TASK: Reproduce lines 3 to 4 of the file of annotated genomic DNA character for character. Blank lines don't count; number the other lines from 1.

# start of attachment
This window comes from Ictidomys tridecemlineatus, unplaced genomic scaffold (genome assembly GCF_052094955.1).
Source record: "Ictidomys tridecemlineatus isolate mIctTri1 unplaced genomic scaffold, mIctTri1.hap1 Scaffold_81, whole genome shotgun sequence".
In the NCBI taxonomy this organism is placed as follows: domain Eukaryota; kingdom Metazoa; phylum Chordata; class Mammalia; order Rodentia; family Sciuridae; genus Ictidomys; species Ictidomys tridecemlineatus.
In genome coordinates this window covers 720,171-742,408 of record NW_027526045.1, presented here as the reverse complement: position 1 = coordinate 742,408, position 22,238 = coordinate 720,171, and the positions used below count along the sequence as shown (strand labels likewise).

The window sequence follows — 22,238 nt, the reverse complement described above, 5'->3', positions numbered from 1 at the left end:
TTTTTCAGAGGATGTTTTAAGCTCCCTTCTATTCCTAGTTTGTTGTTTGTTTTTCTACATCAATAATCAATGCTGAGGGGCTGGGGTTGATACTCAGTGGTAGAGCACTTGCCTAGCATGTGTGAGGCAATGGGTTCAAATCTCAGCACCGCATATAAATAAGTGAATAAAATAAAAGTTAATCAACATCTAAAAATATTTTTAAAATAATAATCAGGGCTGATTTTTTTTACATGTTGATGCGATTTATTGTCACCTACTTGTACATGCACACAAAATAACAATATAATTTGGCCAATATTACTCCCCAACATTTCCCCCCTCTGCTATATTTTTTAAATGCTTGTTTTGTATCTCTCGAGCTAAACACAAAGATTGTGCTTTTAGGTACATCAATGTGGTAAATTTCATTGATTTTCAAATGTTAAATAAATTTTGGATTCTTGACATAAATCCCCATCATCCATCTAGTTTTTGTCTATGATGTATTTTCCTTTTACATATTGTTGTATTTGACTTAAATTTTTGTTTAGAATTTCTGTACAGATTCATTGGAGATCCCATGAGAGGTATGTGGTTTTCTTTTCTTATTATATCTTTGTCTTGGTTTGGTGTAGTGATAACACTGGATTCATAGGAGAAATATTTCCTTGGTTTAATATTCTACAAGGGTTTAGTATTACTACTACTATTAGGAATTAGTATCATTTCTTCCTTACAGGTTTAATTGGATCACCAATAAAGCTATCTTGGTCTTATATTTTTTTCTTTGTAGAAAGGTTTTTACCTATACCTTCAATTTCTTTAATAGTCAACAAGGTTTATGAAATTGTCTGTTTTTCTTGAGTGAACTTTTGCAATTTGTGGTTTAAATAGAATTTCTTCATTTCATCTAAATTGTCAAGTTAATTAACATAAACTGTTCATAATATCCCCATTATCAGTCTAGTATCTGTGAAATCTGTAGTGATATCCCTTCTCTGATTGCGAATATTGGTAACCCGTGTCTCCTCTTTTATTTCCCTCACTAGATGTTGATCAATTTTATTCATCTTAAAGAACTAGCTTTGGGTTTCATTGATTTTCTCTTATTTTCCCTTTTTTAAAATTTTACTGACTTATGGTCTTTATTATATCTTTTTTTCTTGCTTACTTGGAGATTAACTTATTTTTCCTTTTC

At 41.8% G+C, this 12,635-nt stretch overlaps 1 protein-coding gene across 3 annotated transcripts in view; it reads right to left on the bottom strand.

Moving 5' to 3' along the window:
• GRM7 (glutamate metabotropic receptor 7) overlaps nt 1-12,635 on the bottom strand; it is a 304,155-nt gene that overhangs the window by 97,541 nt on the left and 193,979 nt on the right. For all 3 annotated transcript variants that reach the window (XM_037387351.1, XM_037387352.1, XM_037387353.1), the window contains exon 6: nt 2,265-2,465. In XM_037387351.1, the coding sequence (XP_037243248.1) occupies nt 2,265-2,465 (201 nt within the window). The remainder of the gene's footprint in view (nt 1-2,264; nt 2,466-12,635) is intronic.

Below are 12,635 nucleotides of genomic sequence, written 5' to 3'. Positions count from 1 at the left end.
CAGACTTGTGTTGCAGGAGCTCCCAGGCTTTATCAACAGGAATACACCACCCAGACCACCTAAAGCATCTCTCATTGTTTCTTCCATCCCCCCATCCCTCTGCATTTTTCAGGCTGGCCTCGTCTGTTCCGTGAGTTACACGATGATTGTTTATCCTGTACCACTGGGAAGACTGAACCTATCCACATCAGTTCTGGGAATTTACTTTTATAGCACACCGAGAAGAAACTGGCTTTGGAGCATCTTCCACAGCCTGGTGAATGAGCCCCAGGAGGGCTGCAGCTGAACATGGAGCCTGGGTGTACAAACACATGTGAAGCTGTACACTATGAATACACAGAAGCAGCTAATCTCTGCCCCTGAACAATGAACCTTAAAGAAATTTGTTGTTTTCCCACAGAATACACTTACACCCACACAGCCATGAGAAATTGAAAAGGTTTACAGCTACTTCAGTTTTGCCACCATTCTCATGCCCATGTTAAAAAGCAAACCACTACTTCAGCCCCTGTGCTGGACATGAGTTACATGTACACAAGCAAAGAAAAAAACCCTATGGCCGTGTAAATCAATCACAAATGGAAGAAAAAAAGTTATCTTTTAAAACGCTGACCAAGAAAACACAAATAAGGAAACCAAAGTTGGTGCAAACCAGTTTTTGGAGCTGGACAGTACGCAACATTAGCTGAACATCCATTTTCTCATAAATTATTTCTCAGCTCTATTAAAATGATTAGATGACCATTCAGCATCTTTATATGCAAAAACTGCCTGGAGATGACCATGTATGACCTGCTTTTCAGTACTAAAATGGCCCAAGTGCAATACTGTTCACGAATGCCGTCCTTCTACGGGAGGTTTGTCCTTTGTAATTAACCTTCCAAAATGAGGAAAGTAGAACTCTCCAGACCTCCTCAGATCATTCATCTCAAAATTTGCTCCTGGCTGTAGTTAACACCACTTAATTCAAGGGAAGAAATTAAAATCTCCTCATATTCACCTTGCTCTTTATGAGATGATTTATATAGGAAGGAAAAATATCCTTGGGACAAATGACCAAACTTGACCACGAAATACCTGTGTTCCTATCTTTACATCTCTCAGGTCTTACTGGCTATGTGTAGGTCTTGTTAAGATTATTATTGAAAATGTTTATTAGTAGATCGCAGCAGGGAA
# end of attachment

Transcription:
In the NCBI taxonomy this organism is placed as follows: domain Eukaryota; kingdom Metazoa; phylum Chordata; class Mammalia; order Rodentia; family Sciuridae; genus Ictidomys; species Ictidomys tridecemlineatus.
In genome coordinates this window covers 720,171-742,408 of record NW_027526045.1, presented here as the reverse complement: position 1 = coordinate 742,408, position 22,238 = coordinate 720,171, and the positions used below count along the sequence as shown (strand labels likewise).